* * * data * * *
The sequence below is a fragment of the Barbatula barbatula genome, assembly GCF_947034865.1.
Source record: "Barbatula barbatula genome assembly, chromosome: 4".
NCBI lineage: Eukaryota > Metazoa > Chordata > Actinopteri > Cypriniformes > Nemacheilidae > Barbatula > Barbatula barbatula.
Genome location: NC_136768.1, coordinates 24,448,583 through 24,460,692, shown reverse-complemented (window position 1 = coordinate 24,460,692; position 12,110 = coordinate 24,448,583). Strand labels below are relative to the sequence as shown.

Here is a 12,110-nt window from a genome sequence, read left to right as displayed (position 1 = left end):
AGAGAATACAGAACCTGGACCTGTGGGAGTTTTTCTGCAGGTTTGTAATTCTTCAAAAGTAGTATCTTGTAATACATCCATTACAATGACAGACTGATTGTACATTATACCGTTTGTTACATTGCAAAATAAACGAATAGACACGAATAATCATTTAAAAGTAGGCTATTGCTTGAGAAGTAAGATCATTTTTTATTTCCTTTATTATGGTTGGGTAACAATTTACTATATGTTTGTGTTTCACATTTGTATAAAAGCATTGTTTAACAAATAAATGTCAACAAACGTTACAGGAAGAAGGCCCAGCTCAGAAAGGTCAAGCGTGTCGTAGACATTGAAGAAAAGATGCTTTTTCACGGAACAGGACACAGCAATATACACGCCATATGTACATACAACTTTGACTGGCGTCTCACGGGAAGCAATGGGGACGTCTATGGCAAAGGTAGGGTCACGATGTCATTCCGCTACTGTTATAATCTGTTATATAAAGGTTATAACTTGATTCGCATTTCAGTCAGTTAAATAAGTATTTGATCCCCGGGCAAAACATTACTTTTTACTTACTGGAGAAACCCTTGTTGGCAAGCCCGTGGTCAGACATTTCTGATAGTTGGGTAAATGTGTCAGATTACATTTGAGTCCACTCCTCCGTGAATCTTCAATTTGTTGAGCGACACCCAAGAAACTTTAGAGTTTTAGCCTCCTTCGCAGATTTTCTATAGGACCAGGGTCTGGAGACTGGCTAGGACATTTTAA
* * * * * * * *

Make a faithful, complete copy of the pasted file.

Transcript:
The sequence below is a fragment of the Barbatula barbatula genome, assembly GCF_947034865.1.
Source record: "Barbatula barbatula genome assembly, chromosome: 4".
NCBI lineage: Eukaryota > Metazoa > Chordata > Actinopteri > Cypriniformes > Nemacheilidae > Barbatula > Barbatula barbatula.
Genome location: NC_136768.1, coordinates 24,448,583 through 24,460,692, shown reverse-complemented (window position 1 = coordinate 24,460,692; position 12,110 = coordinate 24,448,583). Strand labels below are relative to the sequence as shown.

Here is a 12,110-nt window from a genome sequence, read left to right as displayed (position 1 = left end):
AGAGAATACAGAACCTGGACCTGTGGGAGTTTTTCTGCAGGTTTGTAATTCTTCAAAAGTAGTATCTTGTAATACATCCATTACAATGACAGACTGATTGTACATTATACCGTTTGTTACATTGCAAAATAAACGAATAGACACGAATAATCATTTAAAAGTAGGCTATTGCTTGAGAAGTAAGATCATTTTTTATTTCCTTTATTATGGTTGGGTAACAATTTACTATATGTTTGTGTTTCACATTTGTATAAAAGCATTGTTTAACAAATAAATGTCAACAAACGTTACAGGAAGAAGGCCCAGCTCAGAAAGGTCAAGCGTGTCGTAGACATTGAAGAAAAGATGCTTTTTCACGGAACAGGACACAGCAATATACACGCCATATGTACATACAACTTTGACTGGCGTCTCACGGGAAGCAATGGGGACGTCTATGGCAAAGGTAGGGTCACGATGTCATTCCGCTACTGTTATAATCTGTTATATAAAGGTTATAACTTGATTCGCATTTCAGTCAGTTAAATAAGTATTTGATCCCCGGGCAAAACATTACTTTTTACTTACTGGAGAAACCCTTGTTGGCAAGCCCGTGGTCAGACATTTCTGATAGTTGGGTAAATGTGTCAGATTACATTTGAGTCCACTCCTCCGTGAATCTTCAATTTGTTGAGCGACACCCAAGAAACTTTAGAGTTTTAGCCTCCTTCGCAGATTTTCTATAGGACCAGGGTCTGGAGACTGGCTAGGACATTTTAA